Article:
Everywhere you turn a new business crops up offering large format digital printing services. Whether a traditional print or copy shop expands into large format, or a new business appears down the street or online, elements like reduced hardware prices, third party inks and substrates, e-commerce, and increased demand have led them to newfound success.
Prepress and Beyond
Brothers Dan, Mike, and Ron Hirt started Primary Color in 1985 as a prepress company. Begun in the tradition of their grandfather, the owner of a Swiss printing outlet, Primary Color has grown into an industry-recognized graphic arts service provider to leading advertising agencies, entertainment companies, and corporate groups.
With two full-service shops in CA and revenue of $49 million dollars in 2006, Primary Color recently upgraded one of its locations to a new 65,000 square foot space. Services range from full marketing to scanning, color correction, ad prep, page assembly, digital asset management, offset printing, variable data printing, large format printing, giclée printing, contract proofing, remote proofing, and approval management systems. The company also has a state-of-the-art digital photography studio.
Primary Color customers can access global graphics management services as well. Through the separate Primary Offshore Services division, customers can have their project prepped by Primary Color and printed by one of their approved offshore vendors.
In addition to 250 employees, Primary Color has an array of equipment working for them. Devices include a Durst Lambda; five-, six-, and eight-color 28- to 40-inch Heidelberg units; a full bindery of cutters, folders, welders, scoring, and saddle-stitching units; and the Hewlett-Packard (HP) Indigo 5000. For large format printing, Primary Color uses the Epson Stylus Pro 44-inch-wide printer; Roland DGA Corporation SolJet; and VUTEk UltraVu 5330 and PressVu by EFI, Inc.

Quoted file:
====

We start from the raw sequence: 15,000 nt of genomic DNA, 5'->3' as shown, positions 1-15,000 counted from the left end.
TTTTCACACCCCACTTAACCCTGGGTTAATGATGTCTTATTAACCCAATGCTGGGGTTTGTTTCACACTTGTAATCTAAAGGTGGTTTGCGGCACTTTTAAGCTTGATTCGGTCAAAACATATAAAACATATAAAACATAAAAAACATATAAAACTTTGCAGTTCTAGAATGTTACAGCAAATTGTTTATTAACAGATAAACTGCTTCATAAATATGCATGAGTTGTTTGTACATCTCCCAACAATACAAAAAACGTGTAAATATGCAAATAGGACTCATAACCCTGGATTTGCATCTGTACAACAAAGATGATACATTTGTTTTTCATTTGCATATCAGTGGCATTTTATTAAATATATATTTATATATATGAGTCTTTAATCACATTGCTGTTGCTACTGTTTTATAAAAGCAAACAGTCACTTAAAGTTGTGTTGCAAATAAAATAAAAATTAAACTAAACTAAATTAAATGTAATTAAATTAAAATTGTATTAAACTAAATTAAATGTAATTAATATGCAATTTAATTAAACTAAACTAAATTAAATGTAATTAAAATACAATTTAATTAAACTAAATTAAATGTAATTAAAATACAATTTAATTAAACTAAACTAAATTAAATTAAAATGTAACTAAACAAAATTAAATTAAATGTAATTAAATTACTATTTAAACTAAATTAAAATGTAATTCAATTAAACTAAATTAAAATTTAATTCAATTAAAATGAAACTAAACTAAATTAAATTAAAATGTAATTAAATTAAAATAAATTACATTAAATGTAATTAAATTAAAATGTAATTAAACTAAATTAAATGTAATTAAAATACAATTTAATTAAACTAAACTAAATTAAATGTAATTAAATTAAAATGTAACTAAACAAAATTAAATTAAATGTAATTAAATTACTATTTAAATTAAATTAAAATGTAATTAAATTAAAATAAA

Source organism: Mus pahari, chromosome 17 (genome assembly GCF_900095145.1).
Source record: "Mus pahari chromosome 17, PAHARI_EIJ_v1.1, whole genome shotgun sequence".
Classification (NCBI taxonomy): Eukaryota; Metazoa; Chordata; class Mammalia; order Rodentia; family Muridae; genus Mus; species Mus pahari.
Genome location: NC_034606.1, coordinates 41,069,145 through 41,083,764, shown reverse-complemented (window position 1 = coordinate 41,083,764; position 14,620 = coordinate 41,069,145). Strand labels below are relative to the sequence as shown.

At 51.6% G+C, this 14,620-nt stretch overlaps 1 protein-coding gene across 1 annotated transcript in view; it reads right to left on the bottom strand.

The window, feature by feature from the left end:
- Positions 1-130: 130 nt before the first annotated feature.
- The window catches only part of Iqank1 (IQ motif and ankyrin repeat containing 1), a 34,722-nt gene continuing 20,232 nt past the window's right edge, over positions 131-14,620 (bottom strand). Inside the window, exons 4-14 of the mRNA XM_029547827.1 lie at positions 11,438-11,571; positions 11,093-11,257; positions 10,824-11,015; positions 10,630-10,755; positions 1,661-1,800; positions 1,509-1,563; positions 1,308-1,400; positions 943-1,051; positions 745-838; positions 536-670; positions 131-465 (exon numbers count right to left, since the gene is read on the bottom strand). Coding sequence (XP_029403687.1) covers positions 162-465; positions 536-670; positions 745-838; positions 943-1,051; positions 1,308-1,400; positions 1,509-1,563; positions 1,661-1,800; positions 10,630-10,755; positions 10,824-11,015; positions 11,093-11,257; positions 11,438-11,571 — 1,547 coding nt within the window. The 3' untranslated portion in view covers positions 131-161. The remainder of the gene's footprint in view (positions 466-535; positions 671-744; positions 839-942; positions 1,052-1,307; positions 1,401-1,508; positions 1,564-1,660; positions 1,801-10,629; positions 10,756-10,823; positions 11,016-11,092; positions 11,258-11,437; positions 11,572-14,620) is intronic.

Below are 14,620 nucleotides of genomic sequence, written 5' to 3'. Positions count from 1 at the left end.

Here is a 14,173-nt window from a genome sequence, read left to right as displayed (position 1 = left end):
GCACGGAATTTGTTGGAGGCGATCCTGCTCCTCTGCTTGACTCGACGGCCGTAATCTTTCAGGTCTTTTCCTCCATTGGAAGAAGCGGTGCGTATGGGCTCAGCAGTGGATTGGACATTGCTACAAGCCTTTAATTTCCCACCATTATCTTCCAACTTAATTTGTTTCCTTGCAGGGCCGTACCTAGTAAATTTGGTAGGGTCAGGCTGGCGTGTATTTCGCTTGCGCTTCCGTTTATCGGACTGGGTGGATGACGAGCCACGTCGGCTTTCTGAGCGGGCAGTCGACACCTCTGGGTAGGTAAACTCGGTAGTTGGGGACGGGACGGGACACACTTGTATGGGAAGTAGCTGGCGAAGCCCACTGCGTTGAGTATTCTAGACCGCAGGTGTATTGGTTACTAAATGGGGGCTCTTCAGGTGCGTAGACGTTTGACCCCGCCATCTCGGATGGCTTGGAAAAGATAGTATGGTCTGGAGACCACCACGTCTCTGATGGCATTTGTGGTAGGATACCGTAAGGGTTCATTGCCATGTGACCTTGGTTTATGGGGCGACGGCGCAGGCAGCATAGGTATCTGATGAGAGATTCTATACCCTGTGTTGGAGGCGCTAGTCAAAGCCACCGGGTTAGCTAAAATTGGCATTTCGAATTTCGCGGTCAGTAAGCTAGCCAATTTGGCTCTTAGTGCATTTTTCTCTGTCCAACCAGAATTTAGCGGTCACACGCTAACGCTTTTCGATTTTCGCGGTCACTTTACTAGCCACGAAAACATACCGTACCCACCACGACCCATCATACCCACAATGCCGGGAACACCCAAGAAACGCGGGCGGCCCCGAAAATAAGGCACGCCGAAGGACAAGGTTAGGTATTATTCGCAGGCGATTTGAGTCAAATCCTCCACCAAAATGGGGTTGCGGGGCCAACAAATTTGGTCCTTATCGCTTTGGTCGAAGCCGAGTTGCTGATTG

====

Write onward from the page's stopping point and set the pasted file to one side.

Over the years, as more services are offered and more technology is added to the mix, Primary Color stays focused on the importance of prepress. This ultimately ensures that customers are satisfied and return.
Digital proofing can save time and money for the print shop and buyer. It’s the last shot to catch errors and double-check color accuracy. Options range from soft PDF proofs on a calibrated monitor to inkjet and halftone prints. For some print customers, especially those requiring short-term installations, absolute quality and color precision are not necessary. For these print buyers, onscreen soft proofing is often more than adequate. Other customers have higher demands—they may need 100 percent color-precise output that represents an exact match of corporate branding elements. They may also need assurance that their output, often printed at multiple locations across the country or globe, will be consistent.
"We offer the highest level of color critical service for our clients," notes Jay Sato, manufacturing technology manager, Primary Color. Sato deals with company-wide prepress, digital printing, and color management research and development. He adds, "Because we do a lot of work for the fashion and automotive markets, color accuracy and consistency from proof to proof is very important."
Proofing Tools and Workflow
Sato shares a step-by-step look at Primary Color’s typical prepress workflow—from initial submission to finished work. Abundant preflight checks and tweaks coupled with high caliber proofing make for more customer satisfaction and less re-work.
"Once the digital assets enter our shop via FTP, SFTP, ASIP, HTTP, they are double-checked by our preflight technicians before they are given the green light to go into production. While this is happening, the images for the job are fine-tuned by our retouching and color correction department. Then our prepress technicians will prep the file, including the merging of the color correct high resolution images. The files will then be input into our automated PDF workflow, from which proofs, plates, and PDF/X files can be created," states Sato.